It is difficult to know how to respond to this rationale and recommendation because it seems to be stating the obvious. It is true that the church should embrace all tribes and tongues and nations. God is Lord of them all and has sent the church to make disciples, baptize and teach them all to live in obedience to Christ their Savior (Cf. Matt. 28:19-20). It is true that the church is living in sin if it shows favoritism to the rich (Cf. Jam 2:2-4). So, it seems the report recommends to the church something that is properly basic. However, I think the recommendation itself has an unhealthy emphasis. Part of me wants to say that if we are speaking of the church it is impossible to speak of underrepresentation and underprivilege. I know that at times the church has sought to exclude those of different races or has shown favoritism to the rich, but those are not, in my experience, the sins that characterize our denomination.

To single out people in the church based on their ethnicity or income levels does something that Scripture explicitly works against. It breaks the church into groups of people rather than unite it as the body of Christ. Take for example, Gal. 3:28. This verse denies the very categories the report seeks to exhort us to recognize. In Galatians Paul says that in Christ’s view of his justified children there is neither Jew nor Greek (racial or ethnic divide), nor slave nor free (class division). To single out a specific group to affirm and include them seems to be contrary to that view of the body. We are in Christ. We are called Christians and there is no hyphenation in the body of Christ.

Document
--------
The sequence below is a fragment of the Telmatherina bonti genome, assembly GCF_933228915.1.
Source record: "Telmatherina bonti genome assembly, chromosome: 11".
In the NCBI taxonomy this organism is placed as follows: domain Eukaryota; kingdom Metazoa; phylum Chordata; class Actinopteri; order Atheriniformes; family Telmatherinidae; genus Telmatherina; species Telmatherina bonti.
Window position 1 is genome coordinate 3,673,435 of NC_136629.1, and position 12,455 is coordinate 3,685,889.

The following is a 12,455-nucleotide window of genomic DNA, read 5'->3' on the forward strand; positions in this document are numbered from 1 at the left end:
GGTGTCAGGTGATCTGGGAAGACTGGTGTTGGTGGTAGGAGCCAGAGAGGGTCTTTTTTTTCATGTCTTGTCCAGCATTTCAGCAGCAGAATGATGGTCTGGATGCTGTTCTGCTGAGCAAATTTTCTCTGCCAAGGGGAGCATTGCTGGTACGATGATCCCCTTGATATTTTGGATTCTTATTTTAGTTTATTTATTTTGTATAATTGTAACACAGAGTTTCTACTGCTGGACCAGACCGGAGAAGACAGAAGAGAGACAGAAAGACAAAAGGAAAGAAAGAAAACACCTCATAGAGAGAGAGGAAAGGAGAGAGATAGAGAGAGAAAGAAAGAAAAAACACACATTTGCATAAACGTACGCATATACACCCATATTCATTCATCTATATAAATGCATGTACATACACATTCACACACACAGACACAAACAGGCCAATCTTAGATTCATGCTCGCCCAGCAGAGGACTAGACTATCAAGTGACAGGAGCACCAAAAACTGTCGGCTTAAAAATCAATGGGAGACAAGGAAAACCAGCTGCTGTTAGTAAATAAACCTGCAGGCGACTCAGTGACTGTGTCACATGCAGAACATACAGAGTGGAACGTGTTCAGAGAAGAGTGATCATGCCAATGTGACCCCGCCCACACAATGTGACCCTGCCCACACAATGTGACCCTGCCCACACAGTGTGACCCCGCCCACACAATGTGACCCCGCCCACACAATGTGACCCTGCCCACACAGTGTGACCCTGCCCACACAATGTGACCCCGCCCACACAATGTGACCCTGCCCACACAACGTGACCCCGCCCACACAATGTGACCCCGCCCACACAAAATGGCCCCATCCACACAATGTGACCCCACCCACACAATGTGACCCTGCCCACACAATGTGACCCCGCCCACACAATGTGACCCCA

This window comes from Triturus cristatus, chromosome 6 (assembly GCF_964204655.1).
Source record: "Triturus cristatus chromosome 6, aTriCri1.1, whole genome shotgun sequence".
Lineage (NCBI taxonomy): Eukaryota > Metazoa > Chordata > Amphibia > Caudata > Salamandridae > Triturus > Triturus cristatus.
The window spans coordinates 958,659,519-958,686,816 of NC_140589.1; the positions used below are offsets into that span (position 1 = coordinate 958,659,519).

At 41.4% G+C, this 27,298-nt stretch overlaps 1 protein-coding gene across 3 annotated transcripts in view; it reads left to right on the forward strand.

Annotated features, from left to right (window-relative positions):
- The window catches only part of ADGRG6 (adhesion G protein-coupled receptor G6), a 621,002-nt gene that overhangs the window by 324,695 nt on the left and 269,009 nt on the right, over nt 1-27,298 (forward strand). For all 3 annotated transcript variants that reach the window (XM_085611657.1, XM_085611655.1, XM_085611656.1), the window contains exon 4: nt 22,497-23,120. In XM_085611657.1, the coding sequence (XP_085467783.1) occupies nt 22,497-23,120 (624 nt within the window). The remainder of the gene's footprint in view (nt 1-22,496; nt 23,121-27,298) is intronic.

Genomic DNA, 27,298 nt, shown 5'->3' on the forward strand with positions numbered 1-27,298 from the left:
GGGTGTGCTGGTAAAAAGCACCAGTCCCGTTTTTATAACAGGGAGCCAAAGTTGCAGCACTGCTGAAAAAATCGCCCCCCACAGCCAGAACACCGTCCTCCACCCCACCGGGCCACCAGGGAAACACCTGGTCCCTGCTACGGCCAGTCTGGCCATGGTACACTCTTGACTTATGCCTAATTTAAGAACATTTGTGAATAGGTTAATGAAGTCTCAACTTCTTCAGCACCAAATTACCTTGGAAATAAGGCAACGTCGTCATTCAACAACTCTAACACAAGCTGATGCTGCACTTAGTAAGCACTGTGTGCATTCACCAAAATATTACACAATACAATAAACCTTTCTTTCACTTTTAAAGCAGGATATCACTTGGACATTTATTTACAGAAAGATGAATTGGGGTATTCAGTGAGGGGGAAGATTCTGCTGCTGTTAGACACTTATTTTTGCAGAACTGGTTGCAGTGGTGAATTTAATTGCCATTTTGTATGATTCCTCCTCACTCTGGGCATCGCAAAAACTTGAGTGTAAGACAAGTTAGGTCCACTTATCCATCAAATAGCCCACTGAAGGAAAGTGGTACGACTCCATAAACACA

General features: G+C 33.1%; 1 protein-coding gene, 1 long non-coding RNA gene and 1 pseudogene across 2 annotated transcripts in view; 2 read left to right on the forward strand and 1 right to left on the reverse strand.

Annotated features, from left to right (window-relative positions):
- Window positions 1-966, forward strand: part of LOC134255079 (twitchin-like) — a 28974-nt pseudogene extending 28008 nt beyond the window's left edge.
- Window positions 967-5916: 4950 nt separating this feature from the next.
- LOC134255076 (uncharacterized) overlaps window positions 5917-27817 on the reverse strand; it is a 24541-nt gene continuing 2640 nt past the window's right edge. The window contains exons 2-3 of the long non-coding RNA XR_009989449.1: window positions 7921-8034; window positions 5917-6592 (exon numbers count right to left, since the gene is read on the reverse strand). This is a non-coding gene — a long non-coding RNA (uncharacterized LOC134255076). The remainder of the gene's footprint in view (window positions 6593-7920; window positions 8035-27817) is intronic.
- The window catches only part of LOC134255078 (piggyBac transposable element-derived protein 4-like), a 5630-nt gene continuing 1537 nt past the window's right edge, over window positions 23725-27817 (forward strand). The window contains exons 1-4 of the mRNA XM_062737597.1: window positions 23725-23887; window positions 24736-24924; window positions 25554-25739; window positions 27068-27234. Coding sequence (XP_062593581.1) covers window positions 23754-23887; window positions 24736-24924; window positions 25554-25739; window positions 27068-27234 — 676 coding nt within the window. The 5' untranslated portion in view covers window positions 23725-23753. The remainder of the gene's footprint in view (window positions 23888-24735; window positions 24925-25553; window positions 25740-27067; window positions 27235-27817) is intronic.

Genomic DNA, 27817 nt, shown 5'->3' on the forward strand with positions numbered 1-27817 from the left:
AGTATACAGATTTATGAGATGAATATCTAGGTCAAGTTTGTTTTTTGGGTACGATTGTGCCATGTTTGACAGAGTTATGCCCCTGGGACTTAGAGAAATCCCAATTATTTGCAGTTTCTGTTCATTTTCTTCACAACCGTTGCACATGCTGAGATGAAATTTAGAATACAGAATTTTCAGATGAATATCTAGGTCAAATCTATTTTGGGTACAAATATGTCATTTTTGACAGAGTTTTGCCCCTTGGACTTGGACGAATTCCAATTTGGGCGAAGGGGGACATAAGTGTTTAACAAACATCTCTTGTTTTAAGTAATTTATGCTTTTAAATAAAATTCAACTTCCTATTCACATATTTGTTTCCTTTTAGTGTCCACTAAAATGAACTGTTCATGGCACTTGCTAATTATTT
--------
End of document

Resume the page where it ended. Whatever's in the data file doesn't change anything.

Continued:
Therefore if the report felt the need to exhort the church on this point, I think it would have been better said that the church should enfold, include, love, labor for, seek to serve all its members, whether male or female, wherever, and in whatever circumstance they may be found. To divide the church into male and female, and introduce the categories of underrepresentation based on race or underprivilege based on income seems to be an unhealthy distinction not found in Scripture. We are Christians, the body of Christ. All members of the body should be loved, included and affirmed.

 

 

 

The Worship of God’s People

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Having considered worship through our work and family worship, I want to conclude with some brief thoughts about corporate worship. In our worship at work we, as individual members of Christ’s body, live out our faith before a watching world. In our worship at home we, as parents, are responsible to lead our families in worshiping God. Yet when we worship corporately, in church, we are called to gather by God as his body to express our joyful praise and be fed spiritually.